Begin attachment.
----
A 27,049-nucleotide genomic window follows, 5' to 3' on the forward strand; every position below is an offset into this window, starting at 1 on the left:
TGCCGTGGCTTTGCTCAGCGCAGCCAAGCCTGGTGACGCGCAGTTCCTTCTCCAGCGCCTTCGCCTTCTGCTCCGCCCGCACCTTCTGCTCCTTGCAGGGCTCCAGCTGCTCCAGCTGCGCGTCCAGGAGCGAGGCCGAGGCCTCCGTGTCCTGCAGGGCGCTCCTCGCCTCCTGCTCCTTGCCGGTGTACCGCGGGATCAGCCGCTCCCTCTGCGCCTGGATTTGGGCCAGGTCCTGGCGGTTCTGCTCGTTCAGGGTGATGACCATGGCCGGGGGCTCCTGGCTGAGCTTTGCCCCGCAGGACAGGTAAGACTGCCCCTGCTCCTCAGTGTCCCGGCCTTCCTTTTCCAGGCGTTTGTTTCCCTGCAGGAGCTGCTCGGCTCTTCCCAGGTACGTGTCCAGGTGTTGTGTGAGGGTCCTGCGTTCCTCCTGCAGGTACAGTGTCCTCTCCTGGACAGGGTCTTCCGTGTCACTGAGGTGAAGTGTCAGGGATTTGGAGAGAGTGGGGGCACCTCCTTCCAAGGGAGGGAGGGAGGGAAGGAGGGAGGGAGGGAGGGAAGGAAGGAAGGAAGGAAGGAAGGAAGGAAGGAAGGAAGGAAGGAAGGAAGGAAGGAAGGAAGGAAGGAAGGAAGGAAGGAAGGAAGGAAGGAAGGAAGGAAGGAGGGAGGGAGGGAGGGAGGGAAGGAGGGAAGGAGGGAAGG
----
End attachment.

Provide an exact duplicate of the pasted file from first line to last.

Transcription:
A 27,049-nucleotide genomic window follows, 5' to 3' on the forward strand; every position below is an offset into this window, starting at 1 on the left:
TGCCGTGGCTTTGCTCAGCGCAGCCAAGCCTGGTGACGCGCAGTTCCTTCTCCAGCGCCTTCGCCTTCTGCTCCGCCCGCACCTTCTGCTCCTTGCAGGGCTCCAGCTGCTCCAGCTGCGCGTCCAGGAGCGAGGCCGAGGCCTCCGTGTCCTGCAGGGCGCTCCTCGCCTCCTGCTCCTTGCCGGTGTACCGCGGGATCAGCCGCTCCCTCTGCGCCTGGATTTGGGCCAGGTCCTGGCGGTTCTGCTCGTTCAGGGTGATGACCATGGCCGGGGGCTCCTGGCTGAGCTTTGCCCCGCAGGACAGGTAAGACTGCCCCTGCTCCTCAGTGTCCCGGCCTTCCTTTTCCAGGCGTTTGTTTCCCTGCAGGAGCTGCTCGGCTCTTCCCAGGTACGTGTCCAGGTGTTGTGTGAGGGTCCTGCGTTCCTCCTGCAGGTACAGTGTCCTCTCCTGGACAGGGTCTTCCGTGTCACTGAGGTGAAGTGTCAGGGATTTGGAGAGAGTGGGGGCACCTCCTTCCAAGGGAGGGAGGGAGGGAAGGAGGGAGGGAGGGAGGGAAGGAAGGAAGGAAGGAAGGAAGGAAGGAAGGAAGGAAGGAAGGAAGGAAGGAAGGAAGGAAGGAAGGAAGGAAGGAAGGAAGGAAGGAAGGAAGGAAGGAAGGAGGGAGGGAGGGAGGGAGGGAAGGAGGGAAGGAGGGAAGG